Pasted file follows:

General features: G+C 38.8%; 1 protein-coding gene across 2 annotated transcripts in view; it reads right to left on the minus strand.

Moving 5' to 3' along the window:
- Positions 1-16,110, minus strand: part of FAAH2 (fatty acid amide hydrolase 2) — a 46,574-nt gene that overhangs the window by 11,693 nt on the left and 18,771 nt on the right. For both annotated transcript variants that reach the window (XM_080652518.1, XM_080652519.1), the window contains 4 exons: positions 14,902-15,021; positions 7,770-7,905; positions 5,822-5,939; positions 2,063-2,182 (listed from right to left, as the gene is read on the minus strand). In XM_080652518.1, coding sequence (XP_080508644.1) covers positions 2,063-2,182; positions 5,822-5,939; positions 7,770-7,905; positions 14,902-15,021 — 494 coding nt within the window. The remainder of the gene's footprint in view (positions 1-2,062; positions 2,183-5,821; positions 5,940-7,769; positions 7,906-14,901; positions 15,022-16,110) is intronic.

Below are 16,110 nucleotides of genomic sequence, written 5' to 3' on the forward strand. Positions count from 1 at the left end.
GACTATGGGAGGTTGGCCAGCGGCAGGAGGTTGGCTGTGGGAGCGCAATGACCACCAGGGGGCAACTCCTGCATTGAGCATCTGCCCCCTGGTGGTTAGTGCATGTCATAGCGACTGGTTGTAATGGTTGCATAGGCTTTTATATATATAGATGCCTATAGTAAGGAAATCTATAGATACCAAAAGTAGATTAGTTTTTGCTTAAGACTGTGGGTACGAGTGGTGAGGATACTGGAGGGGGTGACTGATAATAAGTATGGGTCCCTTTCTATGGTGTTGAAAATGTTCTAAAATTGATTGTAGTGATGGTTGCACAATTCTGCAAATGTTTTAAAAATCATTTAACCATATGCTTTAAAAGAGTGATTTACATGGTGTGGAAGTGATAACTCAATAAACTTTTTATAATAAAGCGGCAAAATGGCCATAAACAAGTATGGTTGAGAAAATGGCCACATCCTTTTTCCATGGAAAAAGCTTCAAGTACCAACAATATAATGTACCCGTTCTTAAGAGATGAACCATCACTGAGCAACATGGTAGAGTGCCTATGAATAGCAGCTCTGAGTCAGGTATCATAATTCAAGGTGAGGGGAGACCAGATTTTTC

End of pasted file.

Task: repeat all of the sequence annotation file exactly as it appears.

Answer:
General features: G+C 38.8%; 1 protein-coding gene across 2 annotated transcripts in view; it reads right to left on the minus strand.

Moving 5' to 3' along the window:
- Positions 1-16,110, minus strand: part of FAAH2 (fatty acid amide hydrolase 2) — a 46,574-nt gene that overhangs the window by 11,693 nt on the left and 18,771 nt on the right. For both annotated transcript variants that reach the window (XM_080652518.1, XM_080652519.1), the window contains 4 exons: positions 14,902-15,021; positions 7,770-7,905; positions 5,822-5,939; positions 2,063-2,182 (listed from right to left, as the gene is read on the minus strand). In XM_080652518.1, coding sequence (XP_080508644.1) covers positions 2,063-2,182; positions 5,822-5,939; positions 7,770-7,905; positions 14,902-15,021 — 494 coding nt within the window. The remainder of the gene's footprint in view (positions 1-2,062; positions 2,183-5,821; positions 5,940-7,769; positions 7,906-14,901; positions 15,022-16,110) is intronic.

Below are 16,110 nucleotides of genomic sequence, written 5' to 3' on the forward strand. Positions count from 1 at the left end.
GACTATGGGAGGTTGGCCAGCGGCAGGAGGTTGGCTGTGGGAGCGCAATGACCACCAGGGGGCAACTCCTGCATTGAGCATCTGCCCCCTGGTGGTTAGTGCATGTCATAGCGACTGGTTGTAATGGTTGCATAGGCTTTTATATATATAGATGCCTATAGTAAGGAAATCTATAGATACCAAAAGTAGATTAGTTTTTGCTTAAGACTGTGGGTACGAGTGGTGAGGATACTGGAGGGGGTGACTGATAATAAGTATGGGTCCCTTTCTATGGTGTTGAAAATGTTCTAAAATTGATTGTAGTGATGGTTGCACAATTCTGCAAATGTTTTAAAAATCATTTAACCATATGCTTTAAAAGAGTGATTTACATGGTGTGGAAGTGATAACTCAATAAACTTTTTATAATAAAGCGGCAAAATGGCCATAAACAAGTATGGTTGAGAAAATGGCCACATCCTTTTTCCATGGAAAAAGCTTCAAGTACCAACAATATAATGTACCCGTTCTTAAGAGATGAACCATCACTGAGCAACATGGTAGAGTGCCTATGAATAGCAGCTCTGAGTCAGGTATCATAATTCAAGGTGAGGGGAGACCAGATTTTTC